6:53 | Tour & News
Tour Confidential: What makes a course worthy of the Top 100?
Ryan Asselta is joined by GOLF.com's Alan Bastable and Joe Passov to discuss the upcoming release of GOLF Magazine's newest rankings of the Top 100 Courses in the U.S. and World.
By Dylan Dethier
Tuesday, September 05, 2017

NBC and CBS will continue to air PGA Tour events through 2021.

The PGA Tour's deadline to opt out of its TV deals came and went without incident on September 1, postponing any talk of a broadcast shakeup until at least 2021, when the deals expire. The Tour's deal with the Golf Channel, which did not have an opt-out clause, also expires in 2021.

A 2016 report from the Sports Business Journal said that the Tour had reached out to several networks for “informational meetings” to gauge interest in future broadcast rights. The Tour has also been experimenting with streaming, both through its own PGA Tour Live app as well as on Twitter.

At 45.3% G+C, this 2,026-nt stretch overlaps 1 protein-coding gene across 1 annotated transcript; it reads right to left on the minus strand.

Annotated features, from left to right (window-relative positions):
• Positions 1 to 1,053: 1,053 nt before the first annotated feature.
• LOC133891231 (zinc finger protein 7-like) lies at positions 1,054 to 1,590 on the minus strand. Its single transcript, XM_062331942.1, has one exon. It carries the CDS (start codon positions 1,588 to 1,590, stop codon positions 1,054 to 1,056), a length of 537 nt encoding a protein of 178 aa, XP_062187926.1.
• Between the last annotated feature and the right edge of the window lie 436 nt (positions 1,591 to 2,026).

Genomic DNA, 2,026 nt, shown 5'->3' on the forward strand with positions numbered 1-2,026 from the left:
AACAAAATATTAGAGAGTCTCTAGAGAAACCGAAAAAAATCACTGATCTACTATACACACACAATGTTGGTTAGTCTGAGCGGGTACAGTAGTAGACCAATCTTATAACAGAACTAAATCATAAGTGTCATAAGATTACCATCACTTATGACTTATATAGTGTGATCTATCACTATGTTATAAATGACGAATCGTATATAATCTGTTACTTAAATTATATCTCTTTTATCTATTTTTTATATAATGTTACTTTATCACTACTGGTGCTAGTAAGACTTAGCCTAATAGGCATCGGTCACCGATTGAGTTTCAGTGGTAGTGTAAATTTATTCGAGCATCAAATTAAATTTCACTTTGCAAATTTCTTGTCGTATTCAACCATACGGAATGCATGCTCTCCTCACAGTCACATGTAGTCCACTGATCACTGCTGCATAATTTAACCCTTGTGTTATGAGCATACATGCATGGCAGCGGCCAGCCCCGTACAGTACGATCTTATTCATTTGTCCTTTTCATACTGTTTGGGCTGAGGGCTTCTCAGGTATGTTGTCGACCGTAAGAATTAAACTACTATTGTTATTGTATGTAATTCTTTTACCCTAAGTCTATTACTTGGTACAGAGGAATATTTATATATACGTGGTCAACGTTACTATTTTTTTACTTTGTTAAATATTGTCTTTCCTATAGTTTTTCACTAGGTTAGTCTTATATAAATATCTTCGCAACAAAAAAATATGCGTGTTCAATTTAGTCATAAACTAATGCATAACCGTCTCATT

Jay Monahan (left) took over from Tim Finchem (right) as PGA Tour Commissioner in January.
Stan Badz/Getty

Several factors likely contributed to commissioner Jay Monahan's decision to remain in the deals. For one, the schedule, which has playoff events and the PGA Championship in flux, complicates new negotiations. Additionally, a complete commitment to a new platform like, say, Amazon, ignores the demographics of golf's viewership, who are older and still prefer cable. Keeping the deals in place through 2021 also aligns neatly with the Golf Channel deals. With the deals all expiring at the same time, the Tour will have freedom to take a comprehensive look at its rights deals with the benefit of a few more years' perspective and data on how to combat slumping ratings.

The 2021 renegotiation will be the first major deal of Monahan's tenure, and while he has repeatedly expressed an interest in alternative forms of broadcasting, he is siding with stability for now.

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